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Publication numberUS2696141 A
Publication typeGrant
Publication dateDec 7, 1954
Filing dateSep 22, 1950
Priority dateSep 22, 1950
Publication numberUS 2696141 A, US 2696141A, US-A-2696141, US2696141 A, US2696141A
InventorsAlonzo Hurst
Original AssigneeAlonzo Hurst
Export CitationBiBTeX, EndNote, RefMan
External Links: USPTO, USPTO Assignment, Espacenet
Brow support for sunglasses or the like
US 2696141 A
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Description  (OCR text may contain errors)

Dec. 7, 1954 u sT 2,696,141

BROW SUPPORT FOR SUNGLASSES OR THE LIKE Filed Sept. 22, 1950 IN VEN TOR.

Mung

United States Patent BROW SUPPORT FOR SUNGLASSES OR THE LIKE Alonzo Hurst, Providence, R. I.

Application September 22, 1950, Serial No. 186,165

1 Claim. (Cl. 88-43) This invention relates to sun glasses of the type which have a brow support.

Considerable difficulty has been experienced in the positioning of a non-metallic cushion on the brow support which extends from the upper edge of one rim to the upper edge of the other in sun glasses, sun goggles and the like. Usually thenon-metallic support is split in halves and assembled by cementing to completely encircle and embrace the metallic bar, or else the non-metallic cushion is first assembled on the bar and then the bar soldered in place.

In order to obviate either of these undesirable procedures, I have formed the non-metallic cushion in generally a C shape so that the same may be snapped over the bar it having suflicient elasticity to permit spreading and then contracting to hold the same in place on the bar. In some cases, the bar may be so exposed that ornamentation on the bar may be viewed after the cushion is assembled.

With these and other objects in view, the invention consists of certain novel features of construction, as will be more fully described and particularly pointed out in the appended claim.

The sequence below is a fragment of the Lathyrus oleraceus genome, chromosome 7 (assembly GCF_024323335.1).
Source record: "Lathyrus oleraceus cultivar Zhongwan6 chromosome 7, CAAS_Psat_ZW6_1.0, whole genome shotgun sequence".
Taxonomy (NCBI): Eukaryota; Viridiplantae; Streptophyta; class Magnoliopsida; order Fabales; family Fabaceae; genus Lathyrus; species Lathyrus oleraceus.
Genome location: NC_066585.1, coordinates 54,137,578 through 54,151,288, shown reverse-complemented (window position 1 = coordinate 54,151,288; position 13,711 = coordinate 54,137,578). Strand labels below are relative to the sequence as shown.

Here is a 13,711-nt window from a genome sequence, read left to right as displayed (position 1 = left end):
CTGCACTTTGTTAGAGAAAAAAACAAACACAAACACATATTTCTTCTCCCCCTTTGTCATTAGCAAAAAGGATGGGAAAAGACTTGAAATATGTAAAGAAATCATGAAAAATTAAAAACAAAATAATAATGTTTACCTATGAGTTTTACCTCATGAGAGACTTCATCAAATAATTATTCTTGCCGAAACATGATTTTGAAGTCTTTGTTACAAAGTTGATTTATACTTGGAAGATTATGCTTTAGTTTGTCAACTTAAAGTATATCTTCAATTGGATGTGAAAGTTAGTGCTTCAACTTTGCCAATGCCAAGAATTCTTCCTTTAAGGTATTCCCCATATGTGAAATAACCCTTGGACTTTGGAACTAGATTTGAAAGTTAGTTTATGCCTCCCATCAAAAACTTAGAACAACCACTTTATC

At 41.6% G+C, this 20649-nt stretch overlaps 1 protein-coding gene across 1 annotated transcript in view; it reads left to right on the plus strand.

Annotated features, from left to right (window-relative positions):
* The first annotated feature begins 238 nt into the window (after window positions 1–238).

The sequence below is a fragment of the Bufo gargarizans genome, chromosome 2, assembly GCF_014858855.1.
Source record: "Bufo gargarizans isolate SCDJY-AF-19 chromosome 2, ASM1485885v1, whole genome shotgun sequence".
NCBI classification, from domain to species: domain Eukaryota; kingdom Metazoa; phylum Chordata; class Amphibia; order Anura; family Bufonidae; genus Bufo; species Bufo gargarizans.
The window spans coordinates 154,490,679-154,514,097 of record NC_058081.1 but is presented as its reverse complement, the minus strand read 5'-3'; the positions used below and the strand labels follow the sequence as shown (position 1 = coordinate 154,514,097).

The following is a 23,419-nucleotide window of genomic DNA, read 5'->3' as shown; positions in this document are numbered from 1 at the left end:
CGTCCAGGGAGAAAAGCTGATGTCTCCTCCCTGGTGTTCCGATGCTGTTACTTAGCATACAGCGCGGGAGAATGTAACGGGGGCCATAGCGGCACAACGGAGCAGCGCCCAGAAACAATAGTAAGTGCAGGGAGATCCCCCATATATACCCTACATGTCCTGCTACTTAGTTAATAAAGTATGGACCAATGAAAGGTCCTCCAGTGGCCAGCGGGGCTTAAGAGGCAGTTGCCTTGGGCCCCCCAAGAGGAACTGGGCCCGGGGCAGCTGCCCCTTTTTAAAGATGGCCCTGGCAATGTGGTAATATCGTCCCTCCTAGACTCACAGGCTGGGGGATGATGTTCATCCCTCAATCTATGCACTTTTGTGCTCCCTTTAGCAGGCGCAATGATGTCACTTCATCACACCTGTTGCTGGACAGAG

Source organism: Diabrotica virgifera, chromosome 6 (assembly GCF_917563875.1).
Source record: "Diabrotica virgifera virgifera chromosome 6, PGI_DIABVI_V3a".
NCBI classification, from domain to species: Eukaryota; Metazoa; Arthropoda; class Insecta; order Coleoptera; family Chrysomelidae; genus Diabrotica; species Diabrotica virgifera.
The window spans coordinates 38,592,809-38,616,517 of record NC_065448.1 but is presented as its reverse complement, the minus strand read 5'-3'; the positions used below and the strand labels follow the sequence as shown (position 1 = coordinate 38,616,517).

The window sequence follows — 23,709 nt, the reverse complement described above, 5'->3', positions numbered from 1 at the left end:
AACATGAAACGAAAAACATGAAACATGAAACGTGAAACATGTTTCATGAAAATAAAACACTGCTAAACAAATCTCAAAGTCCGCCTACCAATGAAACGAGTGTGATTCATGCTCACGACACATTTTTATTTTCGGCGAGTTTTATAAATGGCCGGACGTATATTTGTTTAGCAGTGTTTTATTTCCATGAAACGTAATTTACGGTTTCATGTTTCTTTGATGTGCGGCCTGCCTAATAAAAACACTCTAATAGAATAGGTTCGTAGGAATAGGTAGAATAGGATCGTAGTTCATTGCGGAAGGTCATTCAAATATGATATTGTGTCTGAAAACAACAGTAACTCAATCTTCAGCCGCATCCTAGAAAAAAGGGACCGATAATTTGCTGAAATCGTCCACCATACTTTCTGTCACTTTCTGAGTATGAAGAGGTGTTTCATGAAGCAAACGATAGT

In the accompanying drawings:

Figure 1 is a perspective view of a pair of sun glasses equipped with this invention;

Figure 2 is a front view of the brow support alone;

Figure 3 is a section on line 33 of Figure 2;

Figure 4 is a view similar to Figure 2 but showing a brow bar of modified structure; and

Figure 5 is a section on line 55 of Figure 4.

In proceeding with this invention, I secure a metallic bar at its ends to the upper edges of each of the rims, and I provide a non-metallic cushion of celluloid or similar material in generally a C shape which has overhanging edges so that these edges may be spread apart to permit the bar to be inserted and will then spring back together again sufficiently so that the non-metallic cushion may be secured by its inherent resiliency on the bar.

With reference to the drawings, designates one lens rim and 11 the other lens rim which have lenses 12 and 13 positioned therein. A bridge 14 connects these rims and each rim is provided with a nose pad 15 for engagement with the nose. Temples 16, 17 are secured to end pieces 18, 19 for mounting the rims on the face of the wearer.

The brow support, which is the subject of this inven ICC tion, is designated general 20 and comprises a metallic bar 21 having its ends 22 and 23 secured to the upper edges of the rims 10 and 11 respectively. This brow bar is of a single piece of metal and of a suitable shape such, for instance, as rectangular in cross section, as seen in Figure 3, and may be ornamented on its front face as at 24, as shown in Figure 2. This brow support also includes a non-metallic cushion 25 (see Figure 3) which comprises a body portion 26 with edge portions 27 forming a generally 0 shape with its ends 28 so arranged as to overhang the front surface of the bar 21. This cushion will usually be of celluloid or some resin material and will be molded in the shape shown in Figure 3 so that it will snugly lit the bar 21 on which it is assembled.